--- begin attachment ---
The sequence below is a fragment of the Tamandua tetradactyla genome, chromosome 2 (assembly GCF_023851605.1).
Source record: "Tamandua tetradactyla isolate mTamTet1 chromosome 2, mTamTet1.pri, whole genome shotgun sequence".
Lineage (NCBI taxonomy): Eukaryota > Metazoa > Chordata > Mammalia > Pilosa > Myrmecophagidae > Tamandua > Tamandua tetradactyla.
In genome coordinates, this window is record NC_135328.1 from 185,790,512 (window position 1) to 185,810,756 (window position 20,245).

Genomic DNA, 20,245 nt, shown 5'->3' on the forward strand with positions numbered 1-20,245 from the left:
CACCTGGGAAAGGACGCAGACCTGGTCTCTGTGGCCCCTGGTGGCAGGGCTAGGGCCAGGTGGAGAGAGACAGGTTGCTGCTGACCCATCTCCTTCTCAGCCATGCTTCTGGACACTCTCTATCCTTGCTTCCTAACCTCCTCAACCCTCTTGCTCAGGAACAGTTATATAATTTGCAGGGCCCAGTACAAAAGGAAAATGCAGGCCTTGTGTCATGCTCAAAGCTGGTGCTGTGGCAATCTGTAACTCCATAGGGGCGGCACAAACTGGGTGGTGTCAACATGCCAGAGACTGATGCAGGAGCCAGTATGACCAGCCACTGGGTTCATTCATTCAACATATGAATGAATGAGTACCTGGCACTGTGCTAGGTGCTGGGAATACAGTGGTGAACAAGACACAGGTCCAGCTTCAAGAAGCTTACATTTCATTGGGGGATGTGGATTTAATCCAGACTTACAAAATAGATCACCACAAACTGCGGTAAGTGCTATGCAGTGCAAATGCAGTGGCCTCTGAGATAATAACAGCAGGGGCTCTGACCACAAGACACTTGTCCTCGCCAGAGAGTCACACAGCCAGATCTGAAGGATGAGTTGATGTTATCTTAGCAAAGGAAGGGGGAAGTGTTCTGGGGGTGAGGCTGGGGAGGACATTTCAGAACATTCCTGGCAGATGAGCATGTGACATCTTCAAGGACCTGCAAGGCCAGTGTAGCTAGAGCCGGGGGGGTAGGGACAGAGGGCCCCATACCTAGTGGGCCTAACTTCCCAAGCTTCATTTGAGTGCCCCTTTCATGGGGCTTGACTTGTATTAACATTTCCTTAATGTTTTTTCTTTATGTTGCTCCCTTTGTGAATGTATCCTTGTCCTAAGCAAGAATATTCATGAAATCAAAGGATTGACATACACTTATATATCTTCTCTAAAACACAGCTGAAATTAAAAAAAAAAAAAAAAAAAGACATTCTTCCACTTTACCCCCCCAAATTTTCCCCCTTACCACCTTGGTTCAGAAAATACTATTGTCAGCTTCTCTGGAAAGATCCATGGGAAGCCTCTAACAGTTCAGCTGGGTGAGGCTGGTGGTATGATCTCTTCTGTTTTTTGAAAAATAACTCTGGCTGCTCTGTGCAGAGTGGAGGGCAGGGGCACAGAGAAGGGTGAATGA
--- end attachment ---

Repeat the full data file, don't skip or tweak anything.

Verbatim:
The sequence below is a fragment of the Tamandua tetradactyla genome, chromosome 2 (assembly GCF_023851605.1).
Source record: "Tamandua tetradactyla isolate mTamTet1 chromosome 2, mTamTet1.pri, whole genome shotgun sequence".
Lineage (NCBI taxonomy): Eukaryota > Metazoa > Chordata > Mammalia > Pilosa > Myrmecophagidae > Tamandua > Tamandua tetradactyla.
In genome coordinates, this window is record NC_135328.1 from 185,790,512 (window position 1) to 185,810,756 (window position 20,245).

Genomic DNA, 20,245 nt, shown 5'->3' on the forward strand with positions numbered 1-20,245 from the left:
CACCTGGGAAAGGACGCAGACCTGGTCTCTGTGGCCCCTGGTGGCAGGGCTAGGGCCAGGTGGAGAGAGACAGGTTGCTGCTGACCCATCTCCTTCTCAGCCATGCTTCTGGACACTCTCTATCCTTGCTTCCTAACCTCCTCAACCCTCTTGCTCAGGAACAGTTATATAATTTGCAGGGCCCAGTACAAAAGGAAAATGCAGGCCTTGTGTCATGCTCAAAGCTGGTGCTGTGGCAATCTGTAACTCCATAGGGGCGGCACAAACTGGGTGGTGTCAACATGCCAGAGACTGATGCAGGAGCCAGTATGACCAGCCACTGGGTTCATTCATTCAACATATGAATGAATGAGTACCTGGCACTGTGCTAGGTGCTGGGAATACAGTGGTGAACAAGACACAGGTCCAGCTTCAAGAAGCTTACATTTCATTGGGGGATGTGGATTTAATCCAGACTTACAAAATAGATCACCACAAACTGCGGTAAGTGCTATGCAGTGCAAATGCAGTGGCCTCTGAGATAATAACAGCAGGGGCTCTGACCACAAGACACTTGTCCTCGCCAGAGAGTCACACAGCCAGATCTGAAGGATGAGTTGATGTTATCTTAGCAAAGGAAGGGGGAAGTGTTCTGGGGGTGAGGCTGGGGAGGACATTTCAGAACATTCCTGGCAGATGAGCATGTGACATCTTCAAGGACCTGCAAGGCCAGTGTAGCTAGAGCCGGGGGGGTAGGGACAGAGGGCCCCATACCTAGTGGGCCTAACTTCCCAAGCTTCATTTGAGTGCCCCTTTCATGGGGCTTGACTTGTATTAACATTTCCTTAATGTTTTTTCTTTATGTTGCTCCCTTTGTGAATGTATCCTTGTCCTAAGCAAGAATATTCATGAAATCAAAGGATTGACATACACTTATATATCTTCTCTAAAACACAGCTGAAATTAAAAAAAAAAAAAAAAAAAGACATTCTTCCACTTTACCCCCCCAAATTTTCCCCCTTACCACCTTGGTTCAGAAAATACTATTGTCAGCTTCTCTGGAAAGATCCATGGGAAGCCTCTAACAGTTCAGCTGGGTGAGGCTGGTGGTATGATCTCTTCTGTTTTTTGAAAAATAACTCTGGCTGCTCTGTGCAGAGTGGAGGGCAGGGGCACAGAGAAGGGTGAATGA